CM: This problem of scale is interesting—for instance, the hands of Michelangelo’s “David” are disproportionately large relative to the rest of his body. But you concentrate on different things but when you scale-up—strange things happen.
ID: Exactly. Of course, we had to make the head big because it’s so far away [from the viewer]. Otherwise, it would look like a pea-head!
CM: Well, it makes everyone else look like a child too. There is a difference between “child-like”, which is charming, and “childish”, which is infantile—but this does both. It works for the object itself, but also co-opts everyone else first by charming them—for instance the national hero, Lord Nelson, becomes a toy-soldier— then through subversion, and finally by making us somehow childish. How important is joking with the audience for your art?
ID: We are definitely co-opting the audience. I came from the theater side of art, and Michael was also interested in performance and theater and worked in theater groups in Copenhagen before we met. I think maybe this has influenced the way we make art. We are always thinking of the audience experience in relation to the art. We try to think about who the audience is, yet without making things for a specific audience. We try to keep things open, so it’s possible for different readings of the work.
CM: Also to change the audience?
ID: I don’t know if you can really change people directly with art. Maybe over time, when there have been sufficient influences from a number of artists and in combination with other things, like today in combination with technology, which is maybe a more avant-garde area than art is. I think that art today can be a meeting-point. An art experience today is one of the few 3-D, real-time experiences people can have, and it is becoming increasingly popular to go to art exhibitions at both museums and galleries. Never has there been a bigger art audience than there is today.
Art can be a meeting place for many different ideas and also a place where you can keep some ideas alive, because they don’t necessarily disappear immediately into discussions about being purposeful, functional or useful.
Of course, we do use humor as a tool for communication. People are more willing to accept a work when they can laugh about themselves at the same time as they are confronting something more serious—otherwise, the subject matter can be quite heavy.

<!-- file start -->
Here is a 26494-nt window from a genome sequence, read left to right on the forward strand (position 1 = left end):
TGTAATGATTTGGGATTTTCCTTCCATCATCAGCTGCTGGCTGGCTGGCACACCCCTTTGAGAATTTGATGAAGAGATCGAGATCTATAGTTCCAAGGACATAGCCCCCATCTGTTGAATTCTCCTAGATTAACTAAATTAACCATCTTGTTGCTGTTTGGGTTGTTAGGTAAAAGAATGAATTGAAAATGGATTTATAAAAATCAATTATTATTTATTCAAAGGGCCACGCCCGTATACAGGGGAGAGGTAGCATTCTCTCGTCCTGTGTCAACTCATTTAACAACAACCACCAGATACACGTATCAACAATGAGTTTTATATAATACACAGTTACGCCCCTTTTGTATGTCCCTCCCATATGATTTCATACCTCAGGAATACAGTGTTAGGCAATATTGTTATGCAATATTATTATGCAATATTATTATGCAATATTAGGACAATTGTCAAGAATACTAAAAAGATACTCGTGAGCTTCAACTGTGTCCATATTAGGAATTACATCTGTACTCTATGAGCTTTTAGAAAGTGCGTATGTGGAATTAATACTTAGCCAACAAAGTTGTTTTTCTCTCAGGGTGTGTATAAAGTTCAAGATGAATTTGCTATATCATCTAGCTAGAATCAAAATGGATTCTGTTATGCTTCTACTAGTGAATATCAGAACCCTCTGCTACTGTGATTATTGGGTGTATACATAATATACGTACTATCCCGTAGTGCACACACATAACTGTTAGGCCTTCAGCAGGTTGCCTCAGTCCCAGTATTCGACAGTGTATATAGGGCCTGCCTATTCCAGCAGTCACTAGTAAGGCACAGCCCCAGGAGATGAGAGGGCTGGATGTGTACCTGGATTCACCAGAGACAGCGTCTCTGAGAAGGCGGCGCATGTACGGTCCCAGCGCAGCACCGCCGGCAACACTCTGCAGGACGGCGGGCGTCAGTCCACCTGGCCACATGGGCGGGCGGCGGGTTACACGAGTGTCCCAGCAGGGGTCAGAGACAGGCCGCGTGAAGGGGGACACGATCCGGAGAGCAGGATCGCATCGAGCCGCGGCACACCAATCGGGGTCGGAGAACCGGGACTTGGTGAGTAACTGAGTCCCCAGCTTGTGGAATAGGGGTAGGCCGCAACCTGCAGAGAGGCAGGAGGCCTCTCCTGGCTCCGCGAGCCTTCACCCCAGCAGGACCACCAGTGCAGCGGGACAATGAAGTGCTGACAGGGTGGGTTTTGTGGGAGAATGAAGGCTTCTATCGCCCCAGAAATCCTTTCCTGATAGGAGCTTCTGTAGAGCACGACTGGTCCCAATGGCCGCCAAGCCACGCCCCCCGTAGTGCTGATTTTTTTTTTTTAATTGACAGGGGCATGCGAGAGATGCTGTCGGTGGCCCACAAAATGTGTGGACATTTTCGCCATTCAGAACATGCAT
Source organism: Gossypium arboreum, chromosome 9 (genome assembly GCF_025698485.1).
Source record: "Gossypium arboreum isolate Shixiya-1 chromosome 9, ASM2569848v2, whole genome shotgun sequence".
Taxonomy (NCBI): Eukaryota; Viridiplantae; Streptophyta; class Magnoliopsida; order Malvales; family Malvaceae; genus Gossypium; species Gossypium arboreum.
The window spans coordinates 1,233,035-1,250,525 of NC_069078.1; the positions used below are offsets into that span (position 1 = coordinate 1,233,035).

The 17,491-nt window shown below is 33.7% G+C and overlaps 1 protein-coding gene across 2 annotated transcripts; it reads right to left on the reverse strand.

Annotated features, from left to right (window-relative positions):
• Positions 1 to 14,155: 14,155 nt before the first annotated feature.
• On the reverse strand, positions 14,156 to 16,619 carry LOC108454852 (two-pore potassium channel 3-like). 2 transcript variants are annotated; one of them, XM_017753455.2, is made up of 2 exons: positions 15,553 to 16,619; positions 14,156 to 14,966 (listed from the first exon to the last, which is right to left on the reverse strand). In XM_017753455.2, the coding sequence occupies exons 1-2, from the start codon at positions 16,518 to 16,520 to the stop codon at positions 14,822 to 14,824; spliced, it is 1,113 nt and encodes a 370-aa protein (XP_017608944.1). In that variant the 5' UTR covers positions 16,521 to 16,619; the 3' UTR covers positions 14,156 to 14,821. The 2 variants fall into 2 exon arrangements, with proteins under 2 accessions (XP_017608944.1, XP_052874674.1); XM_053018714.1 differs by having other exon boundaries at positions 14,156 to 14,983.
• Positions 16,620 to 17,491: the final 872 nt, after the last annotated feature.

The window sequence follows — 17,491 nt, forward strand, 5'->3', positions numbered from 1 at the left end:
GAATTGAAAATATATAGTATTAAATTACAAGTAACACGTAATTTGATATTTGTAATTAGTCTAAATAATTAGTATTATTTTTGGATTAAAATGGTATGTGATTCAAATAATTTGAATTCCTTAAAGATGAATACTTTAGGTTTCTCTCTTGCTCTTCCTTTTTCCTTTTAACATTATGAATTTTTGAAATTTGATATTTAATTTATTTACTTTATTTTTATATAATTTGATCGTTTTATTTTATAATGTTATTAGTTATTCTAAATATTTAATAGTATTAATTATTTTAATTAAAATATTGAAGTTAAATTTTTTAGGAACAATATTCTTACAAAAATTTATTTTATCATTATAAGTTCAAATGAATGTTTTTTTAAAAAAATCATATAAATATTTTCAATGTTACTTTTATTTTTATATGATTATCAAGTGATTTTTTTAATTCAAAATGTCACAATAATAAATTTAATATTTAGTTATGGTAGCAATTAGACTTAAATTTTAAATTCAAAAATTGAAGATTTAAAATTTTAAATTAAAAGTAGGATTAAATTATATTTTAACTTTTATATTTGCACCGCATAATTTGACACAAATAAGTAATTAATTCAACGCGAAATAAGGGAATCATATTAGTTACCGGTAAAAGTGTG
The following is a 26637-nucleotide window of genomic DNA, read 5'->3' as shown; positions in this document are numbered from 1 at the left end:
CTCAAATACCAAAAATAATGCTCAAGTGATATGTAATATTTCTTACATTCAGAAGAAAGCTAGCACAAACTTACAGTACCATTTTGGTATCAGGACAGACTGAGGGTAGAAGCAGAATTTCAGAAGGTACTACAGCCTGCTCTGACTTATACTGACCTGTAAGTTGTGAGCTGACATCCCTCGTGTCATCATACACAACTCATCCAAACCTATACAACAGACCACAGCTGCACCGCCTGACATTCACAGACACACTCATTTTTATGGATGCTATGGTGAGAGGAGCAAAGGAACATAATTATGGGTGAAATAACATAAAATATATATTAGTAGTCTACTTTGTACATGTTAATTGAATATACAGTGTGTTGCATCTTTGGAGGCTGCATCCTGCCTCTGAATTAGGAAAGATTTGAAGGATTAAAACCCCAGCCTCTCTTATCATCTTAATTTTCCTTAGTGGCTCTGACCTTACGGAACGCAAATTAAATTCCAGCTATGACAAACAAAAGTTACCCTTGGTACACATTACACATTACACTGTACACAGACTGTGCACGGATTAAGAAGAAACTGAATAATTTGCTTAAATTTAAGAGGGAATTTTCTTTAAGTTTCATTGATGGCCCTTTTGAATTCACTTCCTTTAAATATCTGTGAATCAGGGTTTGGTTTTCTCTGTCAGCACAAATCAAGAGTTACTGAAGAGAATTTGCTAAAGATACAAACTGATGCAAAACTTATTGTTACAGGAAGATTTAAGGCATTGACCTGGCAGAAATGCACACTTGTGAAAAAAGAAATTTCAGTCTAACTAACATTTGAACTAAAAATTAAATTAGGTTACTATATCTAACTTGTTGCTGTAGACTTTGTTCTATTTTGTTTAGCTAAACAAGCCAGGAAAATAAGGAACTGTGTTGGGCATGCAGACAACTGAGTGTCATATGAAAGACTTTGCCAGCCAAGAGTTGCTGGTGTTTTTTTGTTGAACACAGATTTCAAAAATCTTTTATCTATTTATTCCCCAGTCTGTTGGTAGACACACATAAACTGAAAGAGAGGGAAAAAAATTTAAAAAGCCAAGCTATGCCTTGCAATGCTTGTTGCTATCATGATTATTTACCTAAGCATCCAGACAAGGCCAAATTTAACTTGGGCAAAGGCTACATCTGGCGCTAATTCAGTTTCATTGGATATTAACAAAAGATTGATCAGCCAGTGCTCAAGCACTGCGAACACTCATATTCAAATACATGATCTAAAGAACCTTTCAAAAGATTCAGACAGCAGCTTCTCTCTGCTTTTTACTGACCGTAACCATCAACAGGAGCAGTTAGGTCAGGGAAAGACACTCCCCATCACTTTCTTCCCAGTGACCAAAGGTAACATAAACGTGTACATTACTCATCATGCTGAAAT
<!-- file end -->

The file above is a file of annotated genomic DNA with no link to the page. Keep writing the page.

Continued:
CM: But you’re using more seductive methods or strategies than, say, someone like Paul McCarthy, who wants to hit you over the head first.
ID: I like to be hit over the head—I enjoy it!
CM: They’re both great experiences! But they are different approaches—charm or assault.
ID: I don’t think we really scare anyone. People may feel uncomfortable inside certain installations that we have done, for instance this hospital room. If you go through the National Gallery in Copenhagen, and you go from a “Golden Age” painting, like by Vilhelm Hammershøi (1864-1916), and suddenly you are in a room with four hospital beds with mannequin patients lying there, there is…
CM: …a sense of displacement?
ID: Yes, displacement. You hear stories from the guards at the museum. Some people have to run out, some say it really smells like a hospital—and it does not, there is no smell! It’s all in people’s minds. The element of surprise is important in our work, like in Prada Marfa (2005). You drive along Highway 90 for 3 hours, and suddenly you see lights by the side of the road, and you might be hoping for a gas station or a diner, and then it’s a sodding boutique selling stiletto shoes in the middle of the desert.
CM: Is it still there? Recently there was a threat to remove it because it was classified as advertising.
ID: It is.
CM: Because it is also advertising—it is both.
ID: I don’t think Prada has been sad about it! But it was not a Prada project— they were never involved. It was not a commission. It has had completely its own life in the 10 years since we did it.
CM: It has to be cleaned every so often?
ID: There is a rancher in Valentine, the ghost-town, that’s fairly close to the shop who comes by every now and then and vacuums up the dead bugs, because you can’t see the floor anymore!
CM: So the local government has given up trying to classify it as advertising?
ID: Well, all that came about because Playboy magazine commissioned another artwork that included their logo, further down the street. That was obviously advertisement. Prada Marfa has got the permission to stay.
Won public competition to design a memorial in Berlin to the gay victims of the Nazi regime. A grey “stele” concrete box, almost identical to those in the field of stele that comprise “The Memorial to the Murdered Jews of Europe” (2005) designed by Peter Eisenman, is situated on the opposite side of the street in the Tiergarten. A small window in the side gives visitors a view a video of two men kissing.
“Prada Marfa” installation on the Route 90 highway near Valentine, Texas, U.S.A., in which a fake Prada shop displays actual Prada wares, shoes and handbags, picked out and provided by Miuccia Prada herself from the fall/winter 2005 collection; Prada allowed Elmgreen and Dragset to use the Prada trademark for this work.
53rd Venice Biennale, Danish and Nordic Pavilion “The Collectors”